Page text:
“Art Monsters: Unruly Bodies in Feminist Art,” the latest in cultural criticism from Lauren Elkin, author of “Flâneuse: Women Walk the City,” is intellectually rigorous and emotionally astute. Her supple narrative gives deep attention to a diverse gathering of second-wave feminist visual artists and writers, though her broad scope connects these women through time and lineage to past- and present-day artists, writers and themes. We’ve come far, and yet, what the women of this period were showing with their art continues to carry much meaning.
The structure of the book is not dissimilar from Jenny Offill’s 2014 hit novel “Dept. of Speculation,” from which “Art Monsters” takes its name. There is an elliptical, cellular quality to both books; in “Art Monsters,” Elkin adds an additional device—the slash. Each of the three main sections of the book is divided into multiple subsections, and within these subsections, several narratives are divided further by a single slash in the line break. Some segments consist of only one sentence, others an attributed quote, while still others elucidate the lives and works of women artists such as Carolee Schneemann, Lynda Benglis, Judith Scott, Kathy Acker, Chris Kraus, Hannah Wilke, Ana Mendieta, Sutapa Biswas, Kara Walker, Theresa Hak Kyung Cha, and many more. The visual effect of this “slashing” is two-fold: slashes here create space around narrative and thought, but they also provide a kind of trail, as dominos falling into one another, each form separate from but dependent on the next for its motion. There’s another, more metaphorical meaning, built into the slashes, illustrated by Elkin’s discussion of suffragette Mary Richardson’s 1914 slashing of Velázquez’s “Rokeby Venus” at London’s National Gallery. The damage done to the canvas has long since been repaired, but the particular action remains profound.
Who gets to be an art monster? Elkin wants to know. She begins the book, and many sections, with a discussion of Virginia Woolf’s life and writing, particularly “Professions for Women” and “Three Guineas.” A genesis of sorts. Was Woolf an art monster? I’d wager so. Traditionally, though, men have filled the role of art monster, meaning they have been allowed to devote their lives to art, often to the exclusion of all other roles they might play. But by feminism’s second wave (circa 1965-1985), women artists were subverting expectations about who makes art, and what that art might look like. Ideas around what the subject/object/(artist) relationship could be began to transform as women pushed back against cultural mores that held them captive. The unruly body became a site of feminist intervention as women artists of the time used their own bodies and experiences to create art. From this shift in the art and literary worlds came the now mainstay idea that the personal is political. There’s an intimacy to this notion that Elkin gravitates toward and pushes into (also against) as she tells the stories and examines the work of her chosen art monsters; at her most incisive and provocative, Elkin calls for expansion rather than limitation. Art as testament and art as art. Where have we been and where will we go? A slash may separate but it also joins.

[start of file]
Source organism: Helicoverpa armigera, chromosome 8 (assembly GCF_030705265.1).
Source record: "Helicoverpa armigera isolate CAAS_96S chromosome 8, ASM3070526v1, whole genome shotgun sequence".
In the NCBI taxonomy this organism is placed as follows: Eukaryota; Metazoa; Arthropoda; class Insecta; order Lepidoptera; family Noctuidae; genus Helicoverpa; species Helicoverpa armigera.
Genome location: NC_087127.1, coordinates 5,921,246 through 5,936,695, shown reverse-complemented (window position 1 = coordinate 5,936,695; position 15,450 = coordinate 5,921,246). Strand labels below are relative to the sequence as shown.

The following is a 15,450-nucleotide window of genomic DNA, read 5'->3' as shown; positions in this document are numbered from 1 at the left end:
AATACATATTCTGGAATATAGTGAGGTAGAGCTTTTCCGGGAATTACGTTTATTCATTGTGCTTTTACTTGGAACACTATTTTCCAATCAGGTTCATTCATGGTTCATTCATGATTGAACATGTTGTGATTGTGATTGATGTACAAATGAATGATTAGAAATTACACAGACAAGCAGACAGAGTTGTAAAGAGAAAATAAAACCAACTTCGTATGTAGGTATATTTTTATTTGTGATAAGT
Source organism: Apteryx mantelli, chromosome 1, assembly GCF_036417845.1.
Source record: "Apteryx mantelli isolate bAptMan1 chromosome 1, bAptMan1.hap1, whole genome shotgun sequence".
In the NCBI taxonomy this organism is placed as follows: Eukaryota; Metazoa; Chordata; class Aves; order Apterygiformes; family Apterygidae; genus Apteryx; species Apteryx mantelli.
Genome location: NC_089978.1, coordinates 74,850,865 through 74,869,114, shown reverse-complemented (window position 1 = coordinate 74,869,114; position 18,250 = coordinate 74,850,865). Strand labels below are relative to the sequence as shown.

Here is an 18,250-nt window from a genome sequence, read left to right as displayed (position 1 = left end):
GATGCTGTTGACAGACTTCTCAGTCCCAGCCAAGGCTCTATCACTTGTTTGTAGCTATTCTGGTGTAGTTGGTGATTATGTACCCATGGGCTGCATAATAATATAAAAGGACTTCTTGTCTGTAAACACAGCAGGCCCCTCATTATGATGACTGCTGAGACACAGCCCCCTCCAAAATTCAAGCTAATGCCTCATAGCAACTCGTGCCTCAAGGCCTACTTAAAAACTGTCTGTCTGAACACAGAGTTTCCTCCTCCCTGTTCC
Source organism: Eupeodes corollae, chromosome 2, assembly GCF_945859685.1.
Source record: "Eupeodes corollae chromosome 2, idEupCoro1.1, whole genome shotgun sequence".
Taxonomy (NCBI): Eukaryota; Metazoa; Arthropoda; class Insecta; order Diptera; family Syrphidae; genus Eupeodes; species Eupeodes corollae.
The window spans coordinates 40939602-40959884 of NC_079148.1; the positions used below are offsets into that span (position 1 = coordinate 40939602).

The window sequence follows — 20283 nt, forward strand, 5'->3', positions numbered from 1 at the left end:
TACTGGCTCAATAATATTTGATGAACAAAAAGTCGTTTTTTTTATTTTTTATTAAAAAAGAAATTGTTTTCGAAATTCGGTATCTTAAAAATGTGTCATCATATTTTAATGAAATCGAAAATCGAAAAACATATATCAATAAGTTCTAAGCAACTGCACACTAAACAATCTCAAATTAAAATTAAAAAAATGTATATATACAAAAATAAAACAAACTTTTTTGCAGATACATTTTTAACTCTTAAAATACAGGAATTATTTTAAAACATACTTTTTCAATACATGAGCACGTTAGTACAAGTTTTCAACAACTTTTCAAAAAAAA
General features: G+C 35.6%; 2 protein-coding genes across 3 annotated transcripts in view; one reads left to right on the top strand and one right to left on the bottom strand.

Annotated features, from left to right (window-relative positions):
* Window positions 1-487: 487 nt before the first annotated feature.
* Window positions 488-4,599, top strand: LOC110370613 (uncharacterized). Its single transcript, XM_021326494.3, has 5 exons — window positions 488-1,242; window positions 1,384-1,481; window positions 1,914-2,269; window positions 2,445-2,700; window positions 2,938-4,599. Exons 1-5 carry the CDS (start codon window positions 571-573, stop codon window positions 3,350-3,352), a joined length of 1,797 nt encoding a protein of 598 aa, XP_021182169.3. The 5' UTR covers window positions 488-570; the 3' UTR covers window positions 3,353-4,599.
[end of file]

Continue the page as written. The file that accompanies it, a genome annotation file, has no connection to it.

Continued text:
“Art Monsters” includes images of some of the artwork under discussion, and they are a welcome addition to the text, though Elkin is masterful in her descriptions. She is also compassionate, thorough, and discerning in her coverage of the lives and intentions of the women she features. Some of these women’s lives were catastrophically, even fatally, impacted by misogyny, facts that Elkin refuses to elide. By the end of “Art Monsters,” Elkin lands, via Vanessa Bell’s exuberant “Oranges and Lemons,” on the conviction that anyone—regardless of gender or station in life—can be an art monster. Here, as elsewhere, Elkin’s vision is surprising in the best way. Innovation, interrogation, and intersectionality combine to bring a new understanding of how fertile the unruly body has been and continues to be.
“Art Monsters: Unruly Bodies in Feminist Art”
By Lauren Elkin
Farrar, Straus and Giroux, 368 pages
Sara Rauch is the author of “What Shines from It: Stories” and the autobiographical essay “XO.” Her author profiles and book reviews have appeared in The Rumpus, Lambda Literary, Los Angeles Review of Books, Curve Magazine, and more. She lives with her family in Massachusetts. www.sararauch.com